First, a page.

Trauma disorders are mental health conditions that originate from being exposed to a traumatic or highly stressful event. Examples of traumatic events include such things as physical or sexual abuse, neglect, the sudden loss of a loved one, a severe auto accident, a natural disaster, or witnessing violence or military combat. While these types of traumas are very upsetting and even life-altering, most people will not suffer from them for a prolonged period of time. After a certain amount of emotional processing of the event or loss, the symptoms of distress will begin to subside.
For others, the effects of the trauma remain a daily struggle and can cause serious impairment in functioning. In some cases, the individual is suffering so much that they may develop a substance use disorder in an attempt to manage the psychological distress. Trauma disorders can cause disruption in work, relationships, and family relations. In addition, those with trauma disorders also may struggle with features of anxiety disorder, obsessive-compulsive disorder, or dissociative disorder. Trauma disorders can be treated effectively through the use of therapy, lifestyle changes, social support, and sometimes medication can help as well.
Types of Trauma Disorders
There are different ways that a traumatic event can manifest itself in disordered thought and behavior patterns. FmenFor this reason, there are three types of trauma disorders identified:
Post-Traumatic Stress Disorder (PTSD)
PTSD features a long-term and persistent response to having experienced or witnessed an overwhelmingly traumatic event. Debilitating PTSD symptoms may last for a month or more and is characterized by recurring nightmares, flashbacks, and memories of the event, insomnia, emotional numbness, avoidance of situations, people, or places that might trigger painful reminders and emotions, jumpy or easily startled, and withdraw from friends and family, and feelings of guilt. There is a high occurrence of a co-existing substance use disorder among individuals with PTSD, as well as depressive symptoms that accompany the disorder.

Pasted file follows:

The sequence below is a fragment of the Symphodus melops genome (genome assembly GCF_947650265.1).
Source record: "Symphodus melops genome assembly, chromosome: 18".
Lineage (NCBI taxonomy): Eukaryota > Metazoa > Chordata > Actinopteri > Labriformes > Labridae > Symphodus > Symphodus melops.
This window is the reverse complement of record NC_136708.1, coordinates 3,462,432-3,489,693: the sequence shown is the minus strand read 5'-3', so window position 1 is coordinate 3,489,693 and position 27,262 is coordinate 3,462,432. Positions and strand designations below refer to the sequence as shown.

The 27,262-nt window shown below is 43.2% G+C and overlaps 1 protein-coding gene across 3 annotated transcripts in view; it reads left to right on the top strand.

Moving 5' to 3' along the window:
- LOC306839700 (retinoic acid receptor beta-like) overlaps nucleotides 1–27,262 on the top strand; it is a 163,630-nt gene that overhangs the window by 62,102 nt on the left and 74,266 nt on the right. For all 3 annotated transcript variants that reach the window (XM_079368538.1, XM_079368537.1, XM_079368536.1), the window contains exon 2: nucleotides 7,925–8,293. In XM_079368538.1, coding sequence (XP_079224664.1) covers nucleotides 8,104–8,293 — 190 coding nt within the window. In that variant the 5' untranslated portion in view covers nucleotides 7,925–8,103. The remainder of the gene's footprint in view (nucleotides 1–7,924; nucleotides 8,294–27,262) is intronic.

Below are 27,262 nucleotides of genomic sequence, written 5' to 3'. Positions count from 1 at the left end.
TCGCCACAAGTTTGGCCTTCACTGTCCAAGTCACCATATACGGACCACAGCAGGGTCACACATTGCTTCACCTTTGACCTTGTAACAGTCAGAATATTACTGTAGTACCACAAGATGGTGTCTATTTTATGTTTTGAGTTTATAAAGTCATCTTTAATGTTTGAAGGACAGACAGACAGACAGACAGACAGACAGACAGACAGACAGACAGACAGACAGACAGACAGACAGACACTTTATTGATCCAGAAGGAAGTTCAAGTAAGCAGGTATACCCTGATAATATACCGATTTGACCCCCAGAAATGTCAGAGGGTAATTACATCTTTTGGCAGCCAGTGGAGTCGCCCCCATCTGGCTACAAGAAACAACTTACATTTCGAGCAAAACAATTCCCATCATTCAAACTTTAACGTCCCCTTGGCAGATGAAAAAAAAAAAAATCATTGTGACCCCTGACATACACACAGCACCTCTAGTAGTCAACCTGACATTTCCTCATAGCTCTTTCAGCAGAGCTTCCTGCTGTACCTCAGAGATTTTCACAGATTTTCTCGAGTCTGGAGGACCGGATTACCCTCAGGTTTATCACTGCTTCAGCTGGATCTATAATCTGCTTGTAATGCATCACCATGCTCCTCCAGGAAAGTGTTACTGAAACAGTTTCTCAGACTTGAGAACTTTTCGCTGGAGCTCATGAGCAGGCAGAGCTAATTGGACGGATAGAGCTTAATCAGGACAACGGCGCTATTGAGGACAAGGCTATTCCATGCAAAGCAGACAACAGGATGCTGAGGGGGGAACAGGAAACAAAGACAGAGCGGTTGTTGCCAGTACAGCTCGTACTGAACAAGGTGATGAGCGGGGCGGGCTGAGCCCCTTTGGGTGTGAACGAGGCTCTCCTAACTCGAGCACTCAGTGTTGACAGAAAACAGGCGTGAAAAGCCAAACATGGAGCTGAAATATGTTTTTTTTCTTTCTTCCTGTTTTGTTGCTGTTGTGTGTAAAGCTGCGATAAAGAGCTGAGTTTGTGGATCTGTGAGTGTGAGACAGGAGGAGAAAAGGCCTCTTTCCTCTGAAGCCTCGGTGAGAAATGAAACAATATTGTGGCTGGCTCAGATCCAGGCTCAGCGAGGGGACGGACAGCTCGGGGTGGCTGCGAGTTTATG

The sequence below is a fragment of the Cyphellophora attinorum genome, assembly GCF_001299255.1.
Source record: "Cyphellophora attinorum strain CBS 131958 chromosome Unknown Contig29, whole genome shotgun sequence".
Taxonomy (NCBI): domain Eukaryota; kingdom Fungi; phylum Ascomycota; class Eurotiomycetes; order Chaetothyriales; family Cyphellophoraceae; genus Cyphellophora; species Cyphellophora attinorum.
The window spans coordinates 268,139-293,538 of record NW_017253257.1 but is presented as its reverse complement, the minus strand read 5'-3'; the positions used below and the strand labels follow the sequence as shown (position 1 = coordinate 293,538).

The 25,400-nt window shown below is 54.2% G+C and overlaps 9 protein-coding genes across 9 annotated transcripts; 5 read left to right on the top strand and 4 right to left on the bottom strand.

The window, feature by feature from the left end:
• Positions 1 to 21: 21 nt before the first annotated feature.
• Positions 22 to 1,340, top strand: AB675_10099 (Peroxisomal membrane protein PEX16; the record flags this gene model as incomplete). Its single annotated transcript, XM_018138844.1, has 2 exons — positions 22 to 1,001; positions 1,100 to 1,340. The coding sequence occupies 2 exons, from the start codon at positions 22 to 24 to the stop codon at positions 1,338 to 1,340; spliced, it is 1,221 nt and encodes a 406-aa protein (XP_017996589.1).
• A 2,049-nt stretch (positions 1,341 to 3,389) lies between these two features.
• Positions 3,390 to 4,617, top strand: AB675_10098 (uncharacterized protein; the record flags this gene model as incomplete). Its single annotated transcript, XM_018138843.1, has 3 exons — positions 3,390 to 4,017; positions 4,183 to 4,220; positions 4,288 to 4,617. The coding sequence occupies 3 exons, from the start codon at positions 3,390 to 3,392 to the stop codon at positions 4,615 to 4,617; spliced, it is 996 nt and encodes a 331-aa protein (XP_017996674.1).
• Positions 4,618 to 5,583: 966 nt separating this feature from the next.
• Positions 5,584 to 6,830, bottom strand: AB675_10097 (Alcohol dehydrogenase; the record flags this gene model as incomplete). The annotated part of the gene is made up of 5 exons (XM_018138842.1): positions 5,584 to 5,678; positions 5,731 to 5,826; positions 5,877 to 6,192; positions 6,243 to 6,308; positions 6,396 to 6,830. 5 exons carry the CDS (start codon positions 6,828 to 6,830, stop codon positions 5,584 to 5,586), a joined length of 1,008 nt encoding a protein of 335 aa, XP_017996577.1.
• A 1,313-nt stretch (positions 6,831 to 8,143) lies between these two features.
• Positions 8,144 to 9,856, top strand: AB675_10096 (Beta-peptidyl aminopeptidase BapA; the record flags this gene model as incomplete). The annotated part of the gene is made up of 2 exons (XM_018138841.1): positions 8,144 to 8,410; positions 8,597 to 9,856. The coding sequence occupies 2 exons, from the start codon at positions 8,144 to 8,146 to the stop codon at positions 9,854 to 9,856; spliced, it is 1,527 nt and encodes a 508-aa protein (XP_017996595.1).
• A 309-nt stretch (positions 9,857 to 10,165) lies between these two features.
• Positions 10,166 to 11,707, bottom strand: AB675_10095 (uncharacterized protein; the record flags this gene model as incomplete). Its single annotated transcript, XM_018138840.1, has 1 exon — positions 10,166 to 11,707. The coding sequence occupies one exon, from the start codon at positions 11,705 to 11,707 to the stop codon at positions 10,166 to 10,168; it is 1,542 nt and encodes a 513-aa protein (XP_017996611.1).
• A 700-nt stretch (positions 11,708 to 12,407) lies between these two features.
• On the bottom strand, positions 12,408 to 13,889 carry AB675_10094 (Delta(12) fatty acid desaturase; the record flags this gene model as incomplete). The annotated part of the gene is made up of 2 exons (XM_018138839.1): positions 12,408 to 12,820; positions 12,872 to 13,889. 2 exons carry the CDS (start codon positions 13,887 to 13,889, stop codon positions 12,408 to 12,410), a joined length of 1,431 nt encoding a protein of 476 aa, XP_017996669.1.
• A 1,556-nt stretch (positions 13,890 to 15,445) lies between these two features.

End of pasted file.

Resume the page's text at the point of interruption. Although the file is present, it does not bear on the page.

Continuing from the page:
Acute Stress Disorder (ASD)
ASD aligns with the same type of causal events that are featured in PTSD, a significant traumatic event that one was exposed to either directly or indirectly, and with the same types of symptoms, but with the distressing symptoms lasting less than one month.
Adjustment disorder is characterized by an inability to cope with or adjust to a significant life event. A single highly stressful event or a series of stressful events may cause so much emotional distress that it becomes difficult to function normally in daily life. Symptoms may include feelings of being overwhelmed, neglecting responsibilities, loss of appetite, excess worry, insomnia, and isolation from friends and family. Adjustment disorders may last up to six months in duration.
What Are the Signs of PTSD?
Post-Traumatic Stress Disorder (PTSD) can manifest in various ways, and the signs and symptoms may differ from person to person. However, some common signs of PTSD include:
- Intrusive Memories: Individuals may experience distressing and intrusive memories of the traumatic event. These memories can manifest as flashbacks, nightmares, or vivid recollections of traumatic events that disrupt daily life.
- Avoidance: People with PTSD may actively avoid reminders of the traumatic event, such as places, people, activities, or conversations that trigger distressing memories. They may also avoid discussing or thinking about the event altogether.
- Negative Changes in Thinking and Mood: PTSD can lead to pervasive negative thoughts and emotions, including persistent feelings of fear, guilt, shame, or anger. Individuals may have difficulty experiencing positive emotions, feel emotionally numb, or have a diminished interest in activities they once enjoyed. They may also struggle with feelings of detachment from others or alienation.